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Outsiders originally knew of the settlement as Yuille's Station and Yuille's Swamp.Archibald Yuille named the area "Ballaarat" Some claim the name is derived from a local Wathaurong Aboriginal word for the area, balla arat.The city earned the nickname "The Golden City" in the 1850s.However the early population was largely itinerant.As news of the Australian gold rushes reached the world, Ballarat gained an international reputation as a particularly rich goldfield.As a result, a huge influx of immigrants occurred, including many from Ireland and China, gathering in a collection of prospecting shanty towns around the creeks and hills.After a narrow popular vote the city merged with the town of Ballarat East in 1921, ending a long-standing rivalry.Although significant deposits of gold have been mined in the area and mining continues to this day Ballarat is not part of Victoria's Goldfields region.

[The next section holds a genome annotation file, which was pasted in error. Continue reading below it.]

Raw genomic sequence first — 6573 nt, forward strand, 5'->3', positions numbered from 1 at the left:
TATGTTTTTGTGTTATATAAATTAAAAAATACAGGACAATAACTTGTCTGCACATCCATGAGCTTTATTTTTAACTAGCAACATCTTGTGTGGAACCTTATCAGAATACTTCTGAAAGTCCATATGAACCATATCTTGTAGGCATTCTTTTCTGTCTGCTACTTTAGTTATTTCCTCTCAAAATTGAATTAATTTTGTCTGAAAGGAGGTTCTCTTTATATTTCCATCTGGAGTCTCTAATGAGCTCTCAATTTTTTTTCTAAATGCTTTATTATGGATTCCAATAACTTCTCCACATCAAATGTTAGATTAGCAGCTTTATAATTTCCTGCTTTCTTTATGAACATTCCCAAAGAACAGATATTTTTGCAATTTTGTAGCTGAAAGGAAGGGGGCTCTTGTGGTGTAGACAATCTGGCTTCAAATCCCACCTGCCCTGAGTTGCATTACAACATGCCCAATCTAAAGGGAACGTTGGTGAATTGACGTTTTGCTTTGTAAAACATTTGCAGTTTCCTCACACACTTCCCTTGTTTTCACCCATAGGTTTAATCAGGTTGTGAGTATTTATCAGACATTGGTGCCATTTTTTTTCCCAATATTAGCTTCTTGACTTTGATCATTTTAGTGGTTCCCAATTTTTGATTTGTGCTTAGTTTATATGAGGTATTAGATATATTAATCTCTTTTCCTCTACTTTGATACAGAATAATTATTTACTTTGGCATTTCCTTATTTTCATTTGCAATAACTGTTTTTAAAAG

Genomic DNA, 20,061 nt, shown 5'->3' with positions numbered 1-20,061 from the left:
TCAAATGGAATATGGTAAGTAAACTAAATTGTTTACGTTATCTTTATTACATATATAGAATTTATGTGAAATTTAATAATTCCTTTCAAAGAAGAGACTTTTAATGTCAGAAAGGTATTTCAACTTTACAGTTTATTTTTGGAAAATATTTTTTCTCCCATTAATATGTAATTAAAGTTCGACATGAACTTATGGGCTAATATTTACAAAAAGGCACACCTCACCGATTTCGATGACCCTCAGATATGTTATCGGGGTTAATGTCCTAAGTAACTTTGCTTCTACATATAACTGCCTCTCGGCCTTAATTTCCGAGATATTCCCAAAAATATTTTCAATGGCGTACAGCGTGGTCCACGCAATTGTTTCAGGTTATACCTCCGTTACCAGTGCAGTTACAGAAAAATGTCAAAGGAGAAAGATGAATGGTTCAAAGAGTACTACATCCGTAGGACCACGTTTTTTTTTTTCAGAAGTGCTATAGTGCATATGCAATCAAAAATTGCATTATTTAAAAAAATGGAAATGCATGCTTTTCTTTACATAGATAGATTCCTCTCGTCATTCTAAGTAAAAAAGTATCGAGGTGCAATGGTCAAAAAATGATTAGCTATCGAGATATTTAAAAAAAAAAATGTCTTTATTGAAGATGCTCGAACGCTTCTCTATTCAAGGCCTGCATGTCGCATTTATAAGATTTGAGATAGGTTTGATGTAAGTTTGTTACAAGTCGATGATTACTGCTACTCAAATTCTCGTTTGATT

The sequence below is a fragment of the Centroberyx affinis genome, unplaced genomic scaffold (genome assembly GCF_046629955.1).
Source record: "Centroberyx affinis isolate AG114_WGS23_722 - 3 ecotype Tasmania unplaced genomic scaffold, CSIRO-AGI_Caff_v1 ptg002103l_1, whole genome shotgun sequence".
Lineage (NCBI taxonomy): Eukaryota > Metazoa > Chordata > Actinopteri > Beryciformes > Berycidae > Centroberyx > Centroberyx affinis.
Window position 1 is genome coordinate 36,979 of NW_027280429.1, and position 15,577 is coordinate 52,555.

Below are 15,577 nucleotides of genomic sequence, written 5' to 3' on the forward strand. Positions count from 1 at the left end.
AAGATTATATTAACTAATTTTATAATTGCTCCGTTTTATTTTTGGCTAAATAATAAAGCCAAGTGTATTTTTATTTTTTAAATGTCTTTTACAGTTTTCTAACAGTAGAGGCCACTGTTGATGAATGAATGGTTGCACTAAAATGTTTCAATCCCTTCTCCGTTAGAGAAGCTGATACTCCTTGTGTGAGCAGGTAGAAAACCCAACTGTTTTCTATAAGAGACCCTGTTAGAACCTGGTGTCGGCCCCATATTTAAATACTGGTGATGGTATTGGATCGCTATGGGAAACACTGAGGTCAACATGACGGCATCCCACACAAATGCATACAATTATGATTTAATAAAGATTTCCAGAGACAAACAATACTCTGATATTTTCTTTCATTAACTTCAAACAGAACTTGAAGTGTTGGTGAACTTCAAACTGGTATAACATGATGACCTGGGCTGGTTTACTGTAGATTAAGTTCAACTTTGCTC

It has endured as a major regional centre hosting the rowing and kayaking events from the 1956 Summer Olympics.

The Yuille family, Scottish settlers Archibald Buchanan Yuille and his brother William Cross Yuille, arrived in 1837 and squatted a 10,000-acre (4,000 ha) sheep run.

The first houses were built near Woolshed Creek by William Yuille and Anderson (Sebastopol), while Yuille erected a hut at Black Swamp (Lake Wendouree) in 1838.

Prior to the European settlement of Australia, the Ballarat region was populated by the Wathaurong people, an Indigenous Australian people.

The Boro gundidj tribe's territory was based along the Yarrowee River.

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